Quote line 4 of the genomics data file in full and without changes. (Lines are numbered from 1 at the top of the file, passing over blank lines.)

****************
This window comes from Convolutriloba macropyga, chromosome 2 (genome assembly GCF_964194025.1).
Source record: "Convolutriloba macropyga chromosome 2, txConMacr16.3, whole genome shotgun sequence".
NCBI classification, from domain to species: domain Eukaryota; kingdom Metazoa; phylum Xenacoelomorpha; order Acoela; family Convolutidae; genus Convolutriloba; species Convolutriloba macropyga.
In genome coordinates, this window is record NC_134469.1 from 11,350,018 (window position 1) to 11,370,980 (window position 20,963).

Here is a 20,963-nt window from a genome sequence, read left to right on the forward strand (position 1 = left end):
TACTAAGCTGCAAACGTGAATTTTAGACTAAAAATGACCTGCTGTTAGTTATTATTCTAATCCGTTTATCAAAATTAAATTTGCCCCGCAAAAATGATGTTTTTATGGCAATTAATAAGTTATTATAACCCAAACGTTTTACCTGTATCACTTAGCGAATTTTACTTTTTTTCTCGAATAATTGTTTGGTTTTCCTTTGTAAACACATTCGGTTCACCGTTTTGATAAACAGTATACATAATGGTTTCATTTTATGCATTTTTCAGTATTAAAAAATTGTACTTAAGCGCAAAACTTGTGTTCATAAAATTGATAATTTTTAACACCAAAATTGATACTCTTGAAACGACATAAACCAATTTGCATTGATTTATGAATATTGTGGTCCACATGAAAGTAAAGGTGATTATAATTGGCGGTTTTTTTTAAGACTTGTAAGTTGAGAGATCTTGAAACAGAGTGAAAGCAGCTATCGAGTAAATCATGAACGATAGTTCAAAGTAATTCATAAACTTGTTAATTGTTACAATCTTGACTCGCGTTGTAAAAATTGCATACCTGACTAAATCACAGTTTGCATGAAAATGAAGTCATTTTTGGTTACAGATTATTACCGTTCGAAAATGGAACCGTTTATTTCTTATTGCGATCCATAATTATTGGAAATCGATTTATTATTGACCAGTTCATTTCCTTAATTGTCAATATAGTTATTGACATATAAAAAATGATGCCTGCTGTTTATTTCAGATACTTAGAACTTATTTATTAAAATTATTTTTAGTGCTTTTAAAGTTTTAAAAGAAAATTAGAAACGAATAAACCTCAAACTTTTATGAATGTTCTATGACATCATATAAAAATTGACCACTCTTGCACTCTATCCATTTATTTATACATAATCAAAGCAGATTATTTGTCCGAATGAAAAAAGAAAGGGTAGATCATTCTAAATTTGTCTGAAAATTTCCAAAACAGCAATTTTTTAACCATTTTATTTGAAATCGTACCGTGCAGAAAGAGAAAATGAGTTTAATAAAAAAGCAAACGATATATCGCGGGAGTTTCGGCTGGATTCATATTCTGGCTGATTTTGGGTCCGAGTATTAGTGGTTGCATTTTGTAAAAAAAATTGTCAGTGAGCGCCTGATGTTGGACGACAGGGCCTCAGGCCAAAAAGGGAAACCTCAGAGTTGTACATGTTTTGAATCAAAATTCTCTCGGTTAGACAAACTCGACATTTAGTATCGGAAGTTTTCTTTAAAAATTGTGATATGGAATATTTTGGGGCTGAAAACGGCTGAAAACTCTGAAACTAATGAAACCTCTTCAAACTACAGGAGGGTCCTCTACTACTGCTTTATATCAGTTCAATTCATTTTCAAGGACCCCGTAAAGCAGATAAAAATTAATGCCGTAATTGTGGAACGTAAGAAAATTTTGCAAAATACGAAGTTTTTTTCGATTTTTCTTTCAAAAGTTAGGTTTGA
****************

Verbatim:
In genome coordinates, this window is record NC_134469.1 from 11,350,018 (window position 1) to 11,370,980 (window position 20,963).